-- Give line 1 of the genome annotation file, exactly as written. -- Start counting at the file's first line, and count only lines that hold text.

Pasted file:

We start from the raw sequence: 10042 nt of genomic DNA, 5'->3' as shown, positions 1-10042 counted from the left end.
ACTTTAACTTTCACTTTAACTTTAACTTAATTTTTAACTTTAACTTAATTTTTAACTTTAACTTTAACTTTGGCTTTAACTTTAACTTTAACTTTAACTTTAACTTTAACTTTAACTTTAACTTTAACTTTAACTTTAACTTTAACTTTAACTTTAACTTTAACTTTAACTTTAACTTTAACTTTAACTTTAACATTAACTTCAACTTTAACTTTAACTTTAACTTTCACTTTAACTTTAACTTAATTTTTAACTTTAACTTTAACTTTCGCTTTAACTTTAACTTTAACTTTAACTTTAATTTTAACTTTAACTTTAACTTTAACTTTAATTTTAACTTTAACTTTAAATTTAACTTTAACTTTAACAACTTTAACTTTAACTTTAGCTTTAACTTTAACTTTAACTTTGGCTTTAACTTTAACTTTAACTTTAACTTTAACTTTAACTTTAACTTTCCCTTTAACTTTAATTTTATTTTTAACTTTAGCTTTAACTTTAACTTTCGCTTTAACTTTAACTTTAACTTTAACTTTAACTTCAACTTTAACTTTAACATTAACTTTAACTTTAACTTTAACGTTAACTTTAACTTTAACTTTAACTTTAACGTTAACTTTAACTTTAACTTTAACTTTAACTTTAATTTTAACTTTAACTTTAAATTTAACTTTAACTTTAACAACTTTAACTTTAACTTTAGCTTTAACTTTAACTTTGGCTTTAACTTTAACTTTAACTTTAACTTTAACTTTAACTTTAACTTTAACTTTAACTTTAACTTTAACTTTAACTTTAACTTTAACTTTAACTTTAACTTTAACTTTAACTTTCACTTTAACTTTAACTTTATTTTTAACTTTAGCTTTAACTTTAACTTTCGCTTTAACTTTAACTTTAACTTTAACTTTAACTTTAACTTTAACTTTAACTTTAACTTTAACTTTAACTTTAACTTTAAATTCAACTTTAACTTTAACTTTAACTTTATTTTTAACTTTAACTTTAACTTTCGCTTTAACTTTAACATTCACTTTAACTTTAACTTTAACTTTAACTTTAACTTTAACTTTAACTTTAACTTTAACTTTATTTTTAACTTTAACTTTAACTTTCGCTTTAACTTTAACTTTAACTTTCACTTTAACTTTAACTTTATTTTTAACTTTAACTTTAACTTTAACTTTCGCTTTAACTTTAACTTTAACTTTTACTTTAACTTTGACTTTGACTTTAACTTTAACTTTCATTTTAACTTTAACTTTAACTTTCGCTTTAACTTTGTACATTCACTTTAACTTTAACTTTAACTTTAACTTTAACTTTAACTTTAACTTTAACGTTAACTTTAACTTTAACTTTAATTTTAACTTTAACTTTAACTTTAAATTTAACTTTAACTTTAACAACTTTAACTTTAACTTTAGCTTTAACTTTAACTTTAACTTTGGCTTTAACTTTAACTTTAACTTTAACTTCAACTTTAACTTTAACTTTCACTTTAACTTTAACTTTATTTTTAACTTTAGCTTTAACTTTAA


We start from the raw sequence: 10042 nt of genomic DNA, 5'->3' as shown, positions 1-10042 counted from the left end.